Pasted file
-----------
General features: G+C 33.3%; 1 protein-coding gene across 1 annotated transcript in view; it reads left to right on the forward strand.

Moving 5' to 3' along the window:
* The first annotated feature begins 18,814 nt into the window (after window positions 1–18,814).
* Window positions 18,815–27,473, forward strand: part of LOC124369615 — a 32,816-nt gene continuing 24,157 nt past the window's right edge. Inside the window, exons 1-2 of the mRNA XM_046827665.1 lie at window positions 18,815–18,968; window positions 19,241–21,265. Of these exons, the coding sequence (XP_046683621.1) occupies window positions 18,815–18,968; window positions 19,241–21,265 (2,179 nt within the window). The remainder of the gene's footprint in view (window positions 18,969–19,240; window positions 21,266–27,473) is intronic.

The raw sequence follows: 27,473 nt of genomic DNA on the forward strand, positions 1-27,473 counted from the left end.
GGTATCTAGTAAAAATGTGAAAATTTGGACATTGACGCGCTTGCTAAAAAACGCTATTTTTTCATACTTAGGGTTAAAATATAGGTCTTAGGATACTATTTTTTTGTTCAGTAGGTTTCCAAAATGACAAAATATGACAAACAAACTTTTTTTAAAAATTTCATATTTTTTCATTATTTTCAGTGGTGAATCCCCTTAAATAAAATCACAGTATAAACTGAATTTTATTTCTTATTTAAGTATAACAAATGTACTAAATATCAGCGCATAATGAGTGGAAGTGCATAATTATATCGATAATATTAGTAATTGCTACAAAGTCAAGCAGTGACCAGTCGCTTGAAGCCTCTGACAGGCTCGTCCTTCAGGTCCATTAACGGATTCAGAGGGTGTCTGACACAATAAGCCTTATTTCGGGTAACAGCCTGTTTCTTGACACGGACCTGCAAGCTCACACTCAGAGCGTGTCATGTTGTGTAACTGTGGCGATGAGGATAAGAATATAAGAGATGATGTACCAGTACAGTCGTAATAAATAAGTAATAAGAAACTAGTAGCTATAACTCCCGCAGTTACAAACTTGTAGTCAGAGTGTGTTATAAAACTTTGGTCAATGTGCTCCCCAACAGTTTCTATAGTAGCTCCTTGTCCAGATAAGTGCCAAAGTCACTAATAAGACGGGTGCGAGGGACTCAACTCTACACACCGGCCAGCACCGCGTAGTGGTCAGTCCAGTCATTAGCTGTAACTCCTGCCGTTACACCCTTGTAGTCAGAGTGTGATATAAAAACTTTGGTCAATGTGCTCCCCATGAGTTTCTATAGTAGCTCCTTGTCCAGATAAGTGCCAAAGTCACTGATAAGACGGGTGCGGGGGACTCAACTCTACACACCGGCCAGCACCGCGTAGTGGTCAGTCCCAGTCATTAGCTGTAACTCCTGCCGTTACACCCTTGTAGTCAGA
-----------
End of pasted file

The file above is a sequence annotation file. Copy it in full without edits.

General features: G+C 33.3%; 1 protein-coding gene across 1 annotated transcript in view; it reads left to right on the forward strand.

Moving 5' to 3' along the window:
* The first annotated feature begins 18,814 nt into the window (after window positions 1–18,814).
* Window positions 18,815–27,473, forward strand: part of LOC124369615 — a 32,816-nt gene continuing 24,157 nt past the window's right edge. Inside the window, exons 1-2 of the mRNA XM_046827665.1 lie at window positions 18,815–18,968; window positions 19,241–21,265. Of these exons, the coding sequence (XP_046683621.1) occupies window positions 18,815–18,968; window positions 19,241–21,265 (2,179 nt within the window). The remainder of the gene's footprint in view (window positions 18,969–19,240; window positions 21,266–27,473) is intronic.

The raw sequence follows: 27,473 nt of genomic DNA on the forward strand, positions 1-27,473 counted from the left end.
GGTATCTAGTAAAAATGTGAAAATTTGGACATTGACGCGCTTGCTAAAAAACGCTATTTTTTCATACTTAGGGTTAAAATATAGGTCTTAGGATACTATTTTTTTGTTCAGTAGGTTTCCAAAATGACAAAATATGACAAACAAACTTTTTTTAAAAATTTCATATTTTTTCATTATTTTCAGTGGTGAATCCCCTTAAATAAAATCACAGTATAAACTGAATTTTATTTCTTATTTAAGTATAACAAATGTACTAAATATCAGCGCATAATGAGTGGAAGTGCATAATTATATCGATAATATTAGTAATTGCTACAAAGTCAAGCAGTGACCAGTCGCTTGAAGCCTCTGACAGGCTCGTCCTTCAGGTCCATTAACGGATTCAGAGGGTGTCTGACACAATAAGCCTTATTTCGGGTAACAGCCTGTTTCTTGACACGGACCTGCAAGCTCACACTCAGAGCGTGTCATGTTGTGTAACTGTGGCGATGAGGATAAGAATATAAGAGATGATGTACCAGTACAGTCGTAATAAATAAGTAATAAGAAACTAGTAGCTATAACTCCCGCAGTTACAAACTTGTAGTCAGAGTGTGTTATAAAACTTTGGTCAATGTGCTCCCCAACAGTTTCTATAGTAGCTCCTTGTCCAGATAAGTGCCAAAGTCACTAATAAGACGGGTGCGAGGGACTCAACTCTACACACCGGCCAGCACCGCGTAGTGGTCAGTCCAGTCATTAGCTGTAACTCCTGCCGTTACACCCTTGTAGTCAGAGTGTGATATAAAAACTTTGGTCAATGTGCTCCCCATGAGTTTCTATAGTAGCTCCTTGTCCAGATAAGTGCCAAAGTCACTGATAAGACGGGTGCGGGGGACTCAACTCTACACACCGGCCAGCACCGCGTAGTGGTCAGTCCCAGTCATTAGCTGTAACTCCTGCCGTTACACCCTTGTAGTCAGA